Hence, it has become clear that the Middle East is likely to enter a quiet transitional phase compared to the previous ones, “especially if the understandings of regulating disputes are linked to dynamics that could pave the way to stop the deterioration, and form a more stable regional map,” he added.
America’s drawdown in the region could drive local countries to be more self-sufficient when it comes to the defense sector.
Many nations “already have extensive experience in using the advanced weapons at hand, while the quantity and quality of existing weapons have doubled, especially in the Gulf area,” Alajmi explained. “Not to mention the massive growth of local defense companies and localization aspirations for the years to come.”
Recently, the General Authority for Military Industries (GAMI), a Saudi defense industry corporation, announced that it has increased the localization rate fourfold at an early stage of their nascent military industry.
“We expect to enable exponential growth in the next few years, as the industry reaches its full maturity with the support of GAMI and our partners in the sector,” H.E. Governor Ahmad A AlOhali said during a June 23 US-Saudi Business Council webinar on “Understanding Saudi Arabia’s Military Sector Strategy.” The event was organized to provide US company representatives with an understanding of the Kingdom’s defense and security sector.
“Any interested investor is most welcome to invest in Saudi Arabia with 100% foreign ownership and they will be given the same opportunities, incentives and obligations as local companies,” AlOhali concluded.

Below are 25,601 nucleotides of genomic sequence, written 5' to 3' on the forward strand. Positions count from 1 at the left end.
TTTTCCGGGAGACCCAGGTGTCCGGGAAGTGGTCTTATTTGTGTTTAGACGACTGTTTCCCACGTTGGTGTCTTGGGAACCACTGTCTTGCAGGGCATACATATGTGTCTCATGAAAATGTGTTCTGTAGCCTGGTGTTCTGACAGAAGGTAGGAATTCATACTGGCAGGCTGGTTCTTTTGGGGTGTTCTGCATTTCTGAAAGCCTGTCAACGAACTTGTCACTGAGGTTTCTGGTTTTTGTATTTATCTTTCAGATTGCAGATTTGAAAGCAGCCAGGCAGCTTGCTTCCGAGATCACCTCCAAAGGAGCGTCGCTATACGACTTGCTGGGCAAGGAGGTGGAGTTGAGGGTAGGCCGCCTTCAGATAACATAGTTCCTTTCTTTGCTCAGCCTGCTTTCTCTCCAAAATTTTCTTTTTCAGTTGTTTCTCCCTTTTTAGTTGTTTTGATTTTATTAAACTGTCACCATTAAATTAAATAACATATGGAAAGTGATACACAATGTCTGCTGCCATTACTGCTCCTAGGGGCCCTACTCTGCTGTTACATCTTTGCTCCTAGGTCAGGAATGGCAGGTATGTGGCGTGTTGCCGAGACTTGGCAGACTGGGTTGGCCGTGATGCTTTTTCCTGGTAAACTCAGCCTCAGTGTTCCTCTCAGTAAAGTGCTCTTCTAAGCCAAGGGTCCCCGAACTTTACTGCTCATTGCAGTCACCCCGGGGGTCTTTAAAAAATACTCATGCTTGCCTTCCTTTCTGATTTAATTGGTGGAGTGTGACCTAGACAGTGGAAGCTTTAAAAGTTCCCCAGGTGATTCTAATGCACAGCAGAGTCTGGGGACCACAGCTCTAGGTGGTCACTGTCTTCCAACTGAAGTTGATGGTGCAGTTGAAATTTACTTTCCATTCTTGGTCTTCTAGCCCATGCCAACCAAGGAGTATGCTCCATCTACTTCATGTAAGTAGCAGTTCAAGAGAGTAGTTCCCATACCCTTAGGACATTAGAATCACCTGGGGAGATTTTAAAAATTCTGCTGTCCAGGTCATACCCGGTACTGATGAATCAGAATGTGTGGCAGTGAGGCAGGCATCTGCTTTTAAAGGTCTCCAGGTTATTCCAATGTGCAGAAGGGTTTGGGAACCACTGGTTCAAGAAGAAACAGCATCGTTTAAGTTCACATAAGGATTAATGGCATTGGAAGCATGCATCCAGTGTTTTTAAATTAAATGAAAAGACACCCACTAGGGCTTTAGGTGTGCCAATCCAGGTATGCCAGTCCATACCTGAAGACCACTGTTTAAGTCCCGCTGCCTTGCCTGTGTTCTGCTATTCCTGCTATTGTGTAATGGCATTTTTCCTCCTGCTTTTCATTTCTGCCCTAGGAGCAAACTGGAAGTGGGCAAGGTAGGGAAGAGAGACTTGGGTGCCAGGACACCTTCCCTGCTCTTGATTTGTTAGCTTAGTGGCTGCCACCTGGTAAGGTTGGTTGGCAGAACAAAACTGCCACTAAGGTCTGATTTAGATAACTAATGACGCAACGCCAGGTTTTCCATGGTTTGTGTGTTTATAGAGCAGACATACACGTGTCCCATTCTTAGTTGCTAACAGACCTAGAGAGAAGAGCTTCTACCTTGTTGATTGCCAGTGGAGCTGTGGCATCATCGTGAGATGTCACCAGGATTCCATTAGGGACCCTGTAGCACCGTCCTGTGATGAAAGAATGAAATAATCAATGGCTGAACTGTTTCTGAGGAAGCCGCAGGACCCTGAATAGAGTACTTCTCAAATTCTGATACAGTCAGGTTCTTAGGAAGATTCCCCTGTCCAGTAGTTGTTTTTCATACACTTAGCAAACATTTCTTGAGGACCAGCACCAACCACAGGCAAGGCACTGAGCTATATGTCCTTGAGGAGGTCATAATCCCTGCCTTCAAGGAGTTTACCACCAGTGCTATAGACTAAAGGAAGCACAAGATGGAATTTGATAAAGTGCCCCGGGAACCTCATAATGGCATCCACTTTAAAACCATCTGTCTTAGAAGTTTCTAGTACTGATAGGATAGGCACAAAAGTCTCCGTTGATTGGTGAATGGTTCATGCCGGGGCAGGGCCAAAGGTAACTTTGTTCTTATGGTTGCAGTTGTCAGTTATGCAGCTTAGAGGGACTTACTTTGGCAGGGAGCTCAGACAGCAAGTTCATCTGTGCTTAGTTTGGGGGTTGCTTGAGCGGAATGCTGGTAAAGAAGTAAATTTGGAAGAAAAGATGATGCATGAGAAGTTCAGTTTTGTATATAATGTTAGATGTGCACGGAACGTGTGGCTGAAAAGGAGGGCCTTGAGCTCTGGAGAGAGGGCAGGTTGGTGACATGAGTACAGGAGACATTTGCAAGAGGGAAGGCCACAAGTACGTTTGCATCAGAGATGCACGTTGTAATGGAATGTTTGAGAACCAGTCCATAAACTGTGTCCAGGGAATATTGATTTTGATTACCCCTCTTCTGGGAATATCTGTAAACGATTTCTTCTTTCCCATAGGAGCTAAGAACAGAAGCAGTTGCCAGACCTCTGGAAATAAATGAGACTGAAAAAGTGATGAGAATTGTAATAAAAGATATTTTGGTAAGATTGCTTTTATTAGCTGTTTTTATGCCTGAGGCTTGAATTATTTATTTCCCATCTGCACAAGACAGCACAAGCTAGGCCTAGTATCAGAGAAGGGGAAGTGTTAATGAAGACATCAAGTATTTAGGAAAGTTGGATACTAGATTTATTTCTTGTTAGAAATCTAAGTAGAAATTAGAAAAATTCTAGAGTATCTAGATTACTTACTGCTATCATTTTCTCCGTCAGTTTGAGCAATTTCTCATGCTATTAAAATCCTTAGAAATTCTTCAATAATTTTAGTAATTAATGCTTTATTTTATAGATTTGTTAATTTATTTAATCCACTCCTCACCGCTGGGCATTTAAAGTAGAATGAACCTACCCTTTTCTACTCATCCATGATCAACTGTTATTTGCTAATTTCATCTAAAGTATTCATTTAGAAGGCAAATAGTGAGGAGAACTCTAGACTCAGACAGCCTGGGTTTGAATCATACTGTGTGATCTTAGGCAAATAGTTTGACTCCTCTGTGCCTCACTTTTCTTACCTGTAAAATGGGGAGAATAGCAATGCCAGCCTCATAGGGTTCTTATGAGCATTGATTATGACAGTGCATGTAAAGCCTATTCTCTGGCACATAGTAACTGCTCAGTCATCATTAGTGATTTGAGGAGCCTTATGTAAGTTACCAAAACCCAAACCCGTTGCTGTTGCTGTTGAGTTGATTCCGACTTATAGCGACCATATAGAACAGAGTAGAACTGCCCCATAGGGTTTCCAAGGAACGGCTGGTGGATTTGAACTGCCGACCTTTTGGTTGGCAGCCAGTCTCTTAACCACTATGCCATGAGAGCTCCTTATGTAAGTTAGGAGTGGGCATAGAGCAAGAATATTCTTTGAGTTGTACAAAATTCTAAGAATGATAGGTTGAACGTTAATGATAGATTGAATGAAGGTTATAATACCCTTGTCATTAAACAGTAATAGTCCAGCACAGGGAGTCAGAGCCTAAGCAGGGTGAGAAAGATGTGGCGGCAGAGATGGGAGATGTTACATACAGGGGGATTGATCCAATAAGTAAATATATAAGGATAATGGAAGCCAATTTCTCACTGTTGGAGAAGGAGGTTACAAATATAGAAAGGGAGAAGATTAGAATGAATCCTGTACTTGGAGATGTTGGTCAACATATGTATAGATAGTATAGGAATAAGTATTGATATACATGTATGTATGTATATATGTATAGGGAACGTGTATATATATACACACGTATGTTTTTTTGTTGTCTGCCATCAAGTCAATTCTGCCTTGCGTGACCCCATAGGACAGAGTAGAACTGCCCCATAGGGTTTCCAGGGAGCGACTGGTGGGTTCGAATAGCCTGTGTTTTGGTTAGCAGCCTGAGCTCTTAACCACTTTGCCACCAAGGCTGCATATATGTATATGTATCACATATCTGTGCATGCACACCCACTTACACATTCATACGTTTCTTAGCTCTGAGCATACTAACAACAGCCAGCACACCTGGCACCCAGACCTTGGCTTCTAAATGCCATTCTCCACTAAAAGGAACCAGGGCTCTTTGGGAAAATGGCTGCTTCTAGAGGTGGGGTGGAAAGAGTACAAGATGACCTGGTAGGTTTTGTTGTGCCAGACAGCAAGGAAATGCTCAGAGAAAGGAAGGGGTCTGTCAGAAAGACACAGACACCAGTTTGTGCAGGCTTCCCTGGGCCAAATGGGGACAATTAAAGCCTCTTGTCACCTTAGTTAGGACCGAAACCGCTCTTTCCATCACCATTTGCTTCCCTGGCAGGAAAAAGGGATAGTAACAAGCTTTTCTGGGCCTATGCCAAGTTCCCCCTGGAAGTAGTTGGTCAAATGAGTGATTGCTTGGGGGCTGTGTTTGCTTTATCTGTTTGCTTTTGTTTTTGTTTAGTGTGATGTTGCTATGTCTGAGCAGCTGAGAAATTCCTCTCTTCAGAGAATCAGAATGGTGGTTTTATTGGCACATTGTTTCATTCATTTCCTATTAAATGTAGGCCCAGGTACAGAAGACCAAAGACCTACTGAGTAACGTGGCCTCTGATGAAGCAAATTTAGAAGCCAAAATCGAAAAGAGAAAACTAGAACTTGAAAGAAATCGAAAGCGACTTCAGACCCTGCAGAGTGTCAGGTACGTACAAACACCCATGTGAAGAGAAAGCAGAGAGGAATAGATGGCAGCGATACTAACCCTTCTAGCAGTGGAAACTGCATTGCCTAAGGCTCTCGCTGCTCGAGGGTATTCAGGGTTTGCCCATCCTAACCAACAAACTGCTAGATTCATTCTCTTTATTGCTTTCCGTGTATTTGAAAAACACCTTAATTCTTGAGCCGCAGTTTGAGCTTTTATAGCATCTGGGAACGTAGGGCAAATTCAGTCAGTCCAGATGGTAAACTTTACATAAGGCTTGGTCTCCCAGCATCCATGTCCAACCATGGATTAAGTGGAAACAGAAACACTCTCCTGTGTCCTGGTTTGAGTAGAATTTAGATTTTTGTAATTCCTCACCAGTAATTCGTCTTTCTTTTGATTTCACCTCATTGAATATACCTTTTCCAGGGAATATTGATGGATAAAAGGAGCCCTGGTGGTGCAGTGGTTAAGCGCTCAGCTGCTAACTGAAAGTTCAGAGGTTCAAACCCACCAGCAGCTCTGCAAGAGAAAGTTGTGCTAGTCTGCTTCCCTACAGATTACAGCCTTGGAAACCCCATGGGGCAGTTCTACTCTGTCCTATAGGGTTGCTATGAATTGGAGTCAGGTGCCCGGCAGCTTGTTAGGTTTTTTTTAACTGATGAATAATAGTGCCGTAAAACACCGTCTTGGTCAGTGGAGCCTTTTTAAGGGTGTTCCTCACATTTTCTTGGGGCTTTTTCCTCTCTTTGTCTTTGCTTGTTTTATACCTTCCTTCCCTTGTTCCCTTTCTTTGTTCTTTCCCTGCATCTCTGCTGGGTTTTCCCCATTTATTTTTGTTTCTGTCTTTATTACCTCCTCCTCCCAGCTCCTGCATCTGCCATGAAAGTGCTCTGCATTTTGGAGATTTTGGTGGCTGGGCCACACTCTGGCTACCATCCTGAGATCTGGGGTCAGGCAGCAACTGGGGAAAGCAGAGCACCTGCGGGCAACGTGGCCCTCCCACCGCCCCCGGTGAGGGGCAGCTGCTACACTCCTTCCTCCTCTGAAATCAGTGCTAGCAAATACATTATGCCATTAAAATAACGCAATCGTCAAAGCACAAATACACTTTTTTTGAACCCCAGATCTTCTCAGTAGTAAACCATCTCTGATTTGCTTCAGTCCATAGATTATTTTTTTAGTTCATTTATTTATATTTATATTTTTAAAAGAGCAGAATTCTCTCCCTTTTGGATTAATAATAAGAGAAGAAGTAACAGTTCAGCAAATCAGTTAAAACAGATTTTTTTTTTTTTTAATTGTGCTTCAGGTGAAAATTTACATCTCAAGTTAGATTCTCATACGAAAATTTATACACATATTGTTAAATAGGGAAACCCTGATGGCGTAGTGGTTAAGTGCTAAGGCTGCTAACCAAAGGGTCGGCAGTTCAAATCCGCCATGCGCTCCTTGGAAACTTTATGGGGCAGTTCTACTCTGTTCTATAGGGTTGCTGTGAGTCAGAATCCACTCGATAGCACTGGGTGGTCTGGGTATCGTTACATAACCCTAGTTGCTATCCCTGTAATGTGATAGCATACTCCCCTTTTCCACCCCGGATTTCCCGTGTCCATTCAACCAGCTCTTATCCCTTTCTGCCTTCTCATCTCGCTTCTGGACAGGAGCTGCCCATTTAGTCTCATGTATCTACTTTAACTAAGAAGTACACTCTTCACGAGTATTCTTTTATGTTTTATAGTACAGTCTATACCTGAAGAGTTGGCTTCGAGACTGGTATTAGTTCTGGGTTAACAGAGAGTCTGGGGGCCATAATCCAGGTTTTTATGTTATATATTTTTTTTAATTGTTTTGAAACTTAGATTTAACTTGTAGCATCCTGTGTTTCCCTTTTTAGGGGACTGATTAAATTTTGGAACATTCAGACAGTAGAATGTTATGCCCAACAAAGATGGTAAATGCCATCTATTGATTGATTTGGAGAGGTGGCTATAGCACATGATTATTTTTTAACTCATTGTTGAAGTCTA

In what would have seemed impossible even 18 months ago, another source of regional defense systems may be ready to break into the Arab nations.
Back in January, Israeli outlets reported that the country agreed to let the US deploy the Iron Dome missile defense systems in its military bases in the Gulf.
“It is still not certain whether the Israeli weapons will be used in the Arab region, especially since the normalization has only taken place with the UAE and Bahrain so far,” explained retired Lebanese Brig. Gen. Naji Malaeb.
Yet, the fact that the Pentagon moved Israel into Central Command to boost cooperation with Arab states, could be “a prelude to integrating Israeli air systems in the region to form a missile shield, whether against Iran or even China on the long run,” he said.
Initial indications are that Israel is at least open to the idea. In a November interview with Defense News, Moshe Patel, the head of the Israeli Missile Defense Organization, noted that “since we have the same enemies, maybe we are going to have some mutual interests. I think that there is a potential to enlarge our defense partnership in the future with countries like the UAE and Bahrain.
“I think that this could happen, of course in the future. There will be more military partnerships. But again, nothing that could happen tomorrow. It’s something that needs to be processed step by step.”
As America Moves Air Defenses From Middle East, Will Local Partners Step Up? – Breaking Defense Breaking Defense is written by Chyrine Mezher for breakingdefense.com